The Lockheed Hudson was the first significant aircraft construction contract for the Lockheed Aircraft Corporation. The initial RAF order for 200 Hudson's far surpassed any previous order the company had received. The Hudson served throughout the war, mainly with Coastal Command but also in transport and training roles as well as delivering agents into occupied France. The Hudson was also operated by the USAAF, US Navy, RAAF, RCAF and RNZAF.

The Hudson achieved some significant feats during the war. On 8 October, 1939, over Jutland, a Hudson Mk I N7217 (flown by F/L Wormesley of No. 224 Sqn) became the first UK based RAF aircraft and also the first American built to shoot down a German aircraft. (The accolade of the first British built aircraft to shoot down a German aircraft went to the Blackburn Skua of the Fleet Air Arm on 26 September, 1939.) They operated as fighters during the Battle of Dunkirk. A PBO-1 Hudson of USN squadron VP-82 became the first US aircraft to sink a German submarine when it sank U-656 southwest of Newfoundland on 1 March, 1942. Hudson's were operated by RAF Special Duties squadrons for clandestine operations; No. 161 Squadron in Europe and No. 357 Squadron in Burma. (www.spiritus-temporis.com) It was also the first Coastal Command aircraft to be fitted with ASV radar and was also the first aircraft to sink a U-boat with rocket projectiles, in 1943. (www.skovheim.org)

(above) RAF Lockheed Hudson Mk II's and III's of No. 223 Sqn fly in formation over Northern Ireland.

(above) A crewman on board an RAF Coastal Command Lockheed Hudson of No. 269 Squadron, using an F.24 camera during an ice patrol from Kaldadarnes in Iceland, 5 May 1942. Hensser H (F/O) - IWM
(above) The interior of a Lockheed Hudson Mk I of No. 206 Squadron RAF, June 1940. Hensser H (F/O) - IWM
(above) The navigator at work in a Lockheed Hudson of No. 269 Squadron flying an 'ice patrol' over the Denmark Strait between Iceland and Greenland, May 1942. Hensser H (F/O) - IWM
(above) Cockpit of a Lockheed Hudson Mk III at Eastleigh, Hampshire, 24 July 1942. Ministry of Aircraft Production (MAP) - IWM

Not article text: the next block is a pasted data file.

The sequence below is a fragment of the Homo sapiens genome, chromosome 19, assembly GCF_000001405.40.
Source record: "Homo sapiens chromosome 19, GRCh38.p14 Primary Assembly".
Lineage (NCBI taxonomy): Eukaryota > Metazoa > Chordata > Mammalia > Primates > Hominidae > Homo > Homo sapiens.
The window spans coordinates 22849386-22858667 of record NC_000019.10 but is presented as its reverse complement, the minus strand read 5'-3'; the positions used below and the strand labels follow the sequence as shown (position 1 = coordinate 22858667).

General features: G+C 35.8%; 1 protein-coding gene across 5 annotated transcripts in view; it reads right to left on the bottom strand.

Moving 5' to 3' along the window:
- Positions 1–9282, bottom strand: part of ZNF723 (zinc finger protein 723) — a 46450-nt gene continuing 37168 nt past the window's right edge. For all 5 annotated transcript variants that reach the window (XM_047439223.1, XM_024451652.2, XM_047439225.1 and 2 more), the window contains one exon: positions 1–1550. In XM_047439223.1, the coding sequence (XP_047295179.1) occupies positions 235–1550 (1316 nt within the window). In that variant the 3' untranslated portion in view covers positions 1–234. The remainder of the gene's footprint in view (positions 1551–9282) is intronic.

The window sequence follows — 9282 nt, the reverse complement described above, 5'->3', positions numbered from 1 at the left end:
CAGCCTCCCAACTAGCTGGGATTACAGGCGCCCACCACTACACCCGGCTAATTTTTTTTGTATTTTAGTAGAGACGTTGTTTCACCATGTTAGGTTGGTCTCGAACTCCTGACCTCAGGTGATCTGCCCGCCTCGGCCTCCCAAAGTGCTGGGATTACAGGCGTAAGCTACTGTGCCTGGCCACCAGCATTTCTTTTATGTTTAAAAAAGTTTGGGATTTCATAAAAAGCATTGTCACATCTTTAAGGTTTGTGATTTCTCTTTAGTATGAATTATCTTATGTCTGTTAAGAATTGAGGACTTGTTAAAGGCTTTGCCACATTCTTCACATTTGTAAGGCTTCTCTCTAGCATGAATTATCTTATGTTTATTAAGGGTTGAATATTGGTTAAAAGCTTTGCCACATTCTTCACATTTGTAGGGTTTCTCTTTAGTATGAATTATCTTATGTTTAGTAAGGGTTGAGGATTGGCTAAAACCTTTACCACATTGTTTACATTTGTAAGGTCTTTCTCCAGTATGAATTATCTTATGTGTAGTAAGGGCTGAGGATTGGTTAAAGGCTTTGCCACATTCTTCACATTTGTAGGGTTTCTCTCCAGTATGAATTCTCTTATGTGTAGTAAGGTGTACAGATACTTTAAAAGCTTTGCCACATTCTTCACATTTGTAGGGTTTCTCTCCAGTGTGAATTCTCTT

Serial Number
Squadron/Aircraft Code
Service Notes
AM524 TR-V Mk.V
AM568 TR-T Mk.V
AM580 TR-A Mk.V
AM527 TR-R Mk.V
EW904 TR-S  ?
AM830 TR-G Mk.V
AM836 TR-N Mk.V
AM632 TR-M Mk.V
AM639 TR-Z Mk.V
AM796 TR-? Mk.V
AM9163 TR-V  ?
AM554 TR-N Mk.V
AM649 TR-P Mk.V
AM842 TR-S Mk.V
AM857 TR-J Mk.V
Do you know of any other Hudson aircraft that flew with 59?


------ Conversion to a Big Boy -The B-24 Liberator! ------

Air Crews United: On the 17th August 1942, the squadron was stood down from operations to begin conversion to the Liberator. The crew size needed was doubled. The Hudson crew was four people, Liberator was 7-10 (depending on armament) and the inclusion of a 2nd navigator. It appears that pre-existing Hudson crews were combined and one of the pilot's became co-pilot. I'm sure that this would have caused some discontent amongst the pilot ranks to varying degrees. Such a combination was that of F/O Blair's crew with F/O Barson's crew. In the logbook of Ace Bailey (WAG) a member of Blair's Hudson crew, it shows Blair as pilot and then after the switch to the Liberator and Fortress (briefly) it shows Barson as pilot and Blair as co-pilot (in P/O Longmuir's logbook). Both of course, were experienced and exceptional skippers!

(Above L-R): Sgt Alon Pilon, F/O CE Blair, Sgt AJ Bailey, Unknown. (Hudson crew)
(Back LR): P/O Massina, Sgt Bailey, Sgt Pilon, P/O Lees (Front LR): F/O Blair, F/O Barson, P/O Longmuir: Liberator/Fortress crew.
This site was created by and information compiled by L.Del Mann - © 2008